In the previous message from Ephesians 4:1-6, we saw that the first aspect of a healthy church is unity. But we must remember that unity is not sameness. Every member of the church has different roles to play and gifts to bless the church.
Ephesians 4:7 says, “But grace was given to each one of us according to the measure of Christ’s gift.” Every follower of Jesus has received a gift, or grace as Paul refers to it. This is not saving grace, rather it is grace to serve and build up the body of Christ. The apostle Paul was given the grace to preach to the Gentiles (Ephesians 3:8).
We know these to be the gifts of the Holy Spirit for the equipping of the church. These gifts are listed in verse 11, “And he gave the apostles, the prophets, the evangelists, the shepherds and teachers.” These are specific spiritual gifts given to people in the church whose primary mission is to minister the word of God.
Each of these have the same value to God, but they share different roles. This is where we run into trouble, we hold on to labels as if they were badges of honor, rather than areas of responsibility.
Let us look at each of these gifts briefly.
Apostle: The word Apostle comes from the Greek word Apostolos and means “sent one”.
John Stott writes that there are three different understandings of the term Apostle used in the Bible.
1: There were the original apostles such as John, Peter, Paul, and the other disciples, obviously those apostles were unique and have not been replicated. Jesus had many disciples, but He selected twelve Apostles. A disciple is a “follower” or a “learner,” but an apostle is a “divinely appointed representative.” We do not have these apostles in the church today. Ephesians 2:20 explains that these apostles are the foundation of the church.
2: Since we have all been sent, because of the Great Commission (Matthew 2:19-20) applies to us all, we are all apostles of Jesus Christ. We have all be sent by Jesus.
3: And then there is the apostle that Paul refers to here. The Apostolic gift that Christ gives to his church, specifically to certain people in order to advance the Kingdom. They are the church planters, the missionaries, and the ministry pioneers.
Prophets: As we saw in Ephesians 2:20, the Biblical prophets, Jeremiah, Elijah, Ezekiel, and others are the foundation of the church. Those God used to forth-tell, to predict future events such as the coming of Jesus and his second coming.
A New Testament prophet is someone who proclaims the Word of God. In a real sense, preaching is prophesying. Taking God’s word and applying it to people’s lives (see 1 Corinthians 14:3).
The gift of prophecy today must always be confirmed and based on the declaration of the Word of God. Don’t base the direction of your life on what someone feels the Lord is saying to you, be careful to test a prophetic word through the filter of the Bible and then also allow God to bring it to pass.
Evangelists: These are the bearers of Good News, people going from place to place to proclaim the Gospel and win the lost. Everyone who is saved is called to be a witness, to share the message of the gospel, but some people are gifted as evangelists. The fact that a believer may not possess this gift does not excuse him from being burdened for lost souls or witnessing to them.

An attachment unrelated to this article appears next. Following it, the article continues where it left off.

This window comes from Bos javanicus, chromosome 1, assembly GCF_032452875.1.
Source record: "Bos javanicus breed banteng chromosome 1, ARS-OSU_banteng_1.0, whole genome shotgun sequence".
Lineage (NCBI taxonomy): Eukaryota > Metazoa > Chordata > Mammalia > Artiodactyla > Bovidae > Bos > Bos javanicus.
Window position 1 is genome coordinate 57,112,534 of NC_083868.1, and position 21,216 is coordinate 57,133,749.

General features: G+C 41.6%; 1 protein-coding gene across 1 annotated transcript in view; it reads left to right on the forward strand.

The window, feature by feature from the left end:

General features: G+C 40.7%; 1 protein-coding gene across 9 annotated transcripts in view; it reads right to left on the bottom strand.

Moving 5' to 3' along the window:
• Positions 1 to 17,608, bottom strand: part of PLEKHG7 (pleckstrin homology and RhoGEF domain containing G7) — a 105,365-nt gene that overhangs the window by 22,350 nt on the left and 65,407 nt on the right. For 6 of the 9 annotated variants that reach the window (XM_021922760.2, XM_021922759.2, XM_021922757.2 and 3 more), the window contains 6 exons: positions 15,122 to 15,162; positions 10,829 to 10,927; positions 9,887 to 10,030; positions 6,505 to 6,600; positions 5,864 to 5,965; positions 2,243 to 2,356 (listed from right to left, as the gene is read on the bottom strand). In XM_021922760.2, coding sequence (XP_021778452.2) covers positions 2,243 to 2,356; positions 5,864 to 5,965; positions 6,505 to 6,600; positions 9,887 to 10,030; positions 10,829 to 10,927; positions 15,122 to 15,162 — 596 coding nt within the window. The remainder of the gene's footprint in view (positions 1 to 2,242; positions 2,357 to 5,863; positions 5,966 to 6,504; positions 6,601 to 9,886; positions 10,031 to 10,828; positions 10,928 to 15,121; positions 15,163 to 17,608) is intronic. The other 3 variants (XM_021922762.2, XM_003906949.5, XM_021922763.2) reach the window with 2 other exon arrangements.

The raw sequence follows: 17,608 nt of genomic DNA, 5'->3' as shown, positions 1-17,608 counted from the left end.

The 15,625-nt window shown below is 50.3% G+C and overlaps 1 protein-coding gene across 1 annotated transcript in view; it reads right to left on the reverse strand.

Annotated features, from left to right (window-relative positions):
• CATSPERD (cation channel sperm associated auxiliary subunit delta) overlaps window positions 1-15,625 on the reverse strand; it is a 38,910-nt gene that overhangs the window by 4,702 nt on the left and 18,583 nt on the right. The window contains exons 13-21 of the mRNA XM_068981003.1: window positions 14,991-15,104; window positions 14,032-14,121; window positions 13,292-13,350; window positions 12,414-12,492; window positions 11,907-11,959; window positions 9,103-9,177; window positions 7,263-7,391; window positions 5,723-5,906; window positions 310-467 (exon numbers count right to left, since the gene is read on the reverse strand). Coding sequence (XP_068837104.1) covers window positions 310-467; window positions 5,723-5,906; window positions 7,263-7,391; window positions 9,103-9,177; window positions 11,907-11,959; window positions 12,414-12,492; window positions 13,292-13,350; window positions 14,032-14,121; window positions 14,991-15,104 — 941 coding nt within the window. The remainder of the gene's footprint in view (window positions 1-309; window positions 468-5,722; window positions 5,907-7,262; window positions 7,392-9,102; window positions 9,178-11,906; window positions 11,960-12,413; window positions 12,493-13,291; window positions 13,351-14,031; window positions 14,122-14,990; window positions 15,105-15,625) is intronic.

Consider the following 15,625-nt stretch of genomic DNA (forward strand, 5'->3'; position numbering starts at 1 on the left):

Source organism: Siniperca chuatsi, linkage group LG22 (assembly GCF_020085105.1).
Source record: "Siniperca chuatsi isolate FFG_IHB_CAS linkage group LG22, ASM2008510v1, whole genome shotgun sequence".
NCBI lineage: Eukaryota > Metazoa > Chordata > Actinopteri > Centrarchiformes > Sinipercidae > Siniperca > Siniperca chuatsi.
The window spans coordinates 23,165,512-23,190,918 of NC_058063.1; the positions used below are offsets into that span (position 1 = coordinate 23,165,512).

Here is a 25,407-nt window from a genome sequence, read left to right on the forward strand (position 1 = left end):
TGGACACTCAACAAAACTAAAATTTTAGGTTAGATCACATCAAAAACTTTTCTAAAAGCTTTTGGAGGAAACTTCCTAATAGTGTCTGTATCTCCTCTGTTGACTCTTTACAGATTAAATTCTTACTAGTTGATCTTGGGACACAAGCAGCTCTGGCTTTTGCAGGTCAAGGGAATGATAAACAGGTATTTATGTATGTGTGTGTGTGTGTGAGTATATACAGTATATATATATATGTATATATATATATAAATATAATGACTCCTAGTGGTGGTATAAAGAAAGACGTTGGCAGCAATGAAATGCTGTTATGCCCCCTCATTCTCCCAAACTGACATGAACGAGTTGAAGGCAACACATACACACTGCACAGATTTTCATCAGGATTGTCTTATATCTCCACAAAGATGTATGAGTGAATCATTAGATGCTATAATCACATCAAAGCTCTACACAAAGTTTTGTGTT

Shepherd: The titles of Shepherd, Pastor, Elder or Overseer are found in the New Testament and are often misunderstood. Jesus is the head of the church and the pastor serves under his leadership (Hebrews 13:20).
The pastor is not the church CEO, rather he is a gift God has given to the church to equip the church for the work of the ministry. The role of the pastor is to nurture, defend, protect, and sacrifice for the flock.
Teacher: In verse 11, the titles of shepherd and teacher are separated by a definite article in the Greek, and it is likely that this indicates an overlapping in function.
All Pastors teach, by nature of the function of the role, but not all teachers are pastors.
These are the 5 gifts that the Lord has given to the church, and as long as the body of Christ needs to be equipped for works of service, the gifts are still given by Christ to the church (Ephesians 4:12).
This is probably the biggest problem with the modern-day church. Our western church is primarily a consumer driven church and not a mission driven church.
Ephesians 4:12 makes it clear that the work of the ministry of the church is the responsibility of the members of the church.
A church will never mature if we look at the gifts that God has given us as the head, rather than Christ as the head of the church. The gift giver is the head of the church and not the gifts.
As Paul states, disciple making is not the exclusive domain of pastors, rather discipleship is everyone’s job. The members of the early church took their responsibility to make disciples very seriously. The pastor is the equipper, and every member of the church is a minister.
Jesus commands you to look at the people around you and start making disciples. Obviously only God can change a person’s heart, but our responsibility is to be Christ’s ambassadors, his message bearers, in our communities.
God’s plan to reach people with the gospel is not primarily evangelists or apologists. God’s plan to reach people with the gospel is the church.
Tony Merida writes, “Every member should grow up and use a towel, not wear a bib. They should not be immature consumers but eager servants.”
You have been given a gift by God, what are you doing with that gift?